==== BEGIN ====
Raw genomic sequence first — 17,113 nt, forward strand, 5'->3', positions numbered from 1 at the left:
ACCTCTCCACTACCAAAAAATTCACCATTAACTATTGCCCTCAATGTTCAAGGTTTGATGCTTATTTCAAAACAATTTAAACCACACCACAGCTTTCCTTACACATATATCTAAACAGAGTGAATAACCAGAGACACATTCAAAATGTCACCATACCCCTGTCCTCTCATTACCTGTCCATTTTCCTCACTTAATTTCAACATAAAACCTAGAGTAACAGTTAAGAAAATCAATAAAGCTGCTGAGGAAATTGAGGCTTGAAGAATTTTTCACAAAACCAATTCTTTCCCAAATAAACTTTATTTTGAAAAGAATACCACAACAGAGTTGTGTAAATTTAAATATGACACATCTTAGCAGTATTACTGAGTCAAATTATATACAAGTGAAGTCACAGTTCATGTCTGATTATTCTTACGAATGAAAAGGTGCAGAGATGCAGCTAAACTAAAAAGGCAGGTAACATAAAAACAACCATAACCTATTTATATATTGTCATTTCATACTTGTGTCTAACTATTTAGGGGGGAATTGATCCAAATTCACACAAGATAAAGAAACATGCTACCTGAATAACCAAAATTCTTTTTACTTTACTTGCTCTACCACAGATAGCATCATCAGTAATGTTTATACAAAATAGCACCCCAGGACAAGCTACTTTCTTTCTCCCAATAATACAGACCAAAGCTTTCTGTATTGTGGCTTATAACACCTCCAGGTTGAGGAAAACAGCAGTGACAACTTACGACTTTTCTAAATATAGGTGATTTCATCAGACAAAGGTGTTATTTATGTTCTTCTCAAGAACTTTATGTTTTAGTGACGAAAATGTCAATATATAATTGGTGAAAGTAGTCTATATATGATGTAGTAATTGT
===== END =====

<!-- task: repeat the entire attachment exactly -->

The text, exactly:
Raw genomic sequence first — 17,113 nt, forward strand, 5'->3', positions numbered from 1 at the left:
ACCTCTCCACTACCAAAAAATTCACCATTAACTATTGCCCTCAATGTTCAAGGTTTGATGCTTATTTCAAAACAATTTAAACCACACCACAGCTTTCCTTACACATATATCTAAACAGAGTGAATAACCAGAGACACATTCAAAATGTCACCATACCCCTGTCCTCTCATTACCTGTCCATTTTCCTCACTTAATTTCAACATAAAACCTAGAGTAACAGTTAAGAAAATCAATAAAGCTGCTGAGGAAATTGAGGCTTGAAGAATTTTTCACAAAACCAATTCTTTCCCAAATAAACTTTATTTTGAAAAGAATACCACAACAGAGTTGTGTAAATTTAAATATGACACATCTTAGCAGTATTACTGAGTCAAATTATATACAAGTGAAGTCACAGTTCATGTCTGATTATTCTTACGAATGAAAAGGTGCAGAGATGCAGCTAAACTAAAAAGGCAGGTAACATAAAAACAACCATAACCTATTTATATATTGTCATTTCATACTTGTGTCTAACTATTTAGGGGGGAATTGATCCAAATTCACACAAGATAAAGAAACATGCTACCTGAATAACCAAAATTCTTTTTACTTTACTTGCTCTACCACAGATAGCATCATCAGTAATGTTTATACAAAATAGCACCCCAGGACAAGCTACTTTCTTTCTCCCAATAATACAGACCAAAGCTTTCTGTATTGTGGCTTATAACACCTCCAGGTTGAGGAAAACAGCAGTGACAACTTACGACTTTTCTAAATATAGGTGATTTCATCAGACAAAGGTGTTATTTATGTTCTTCTCAAGAACTTTATGTTTTAGTGACGAAAATGTCAATATATAATTGGTGAAAGTAGTCTATATATGATGTAGTAATTGT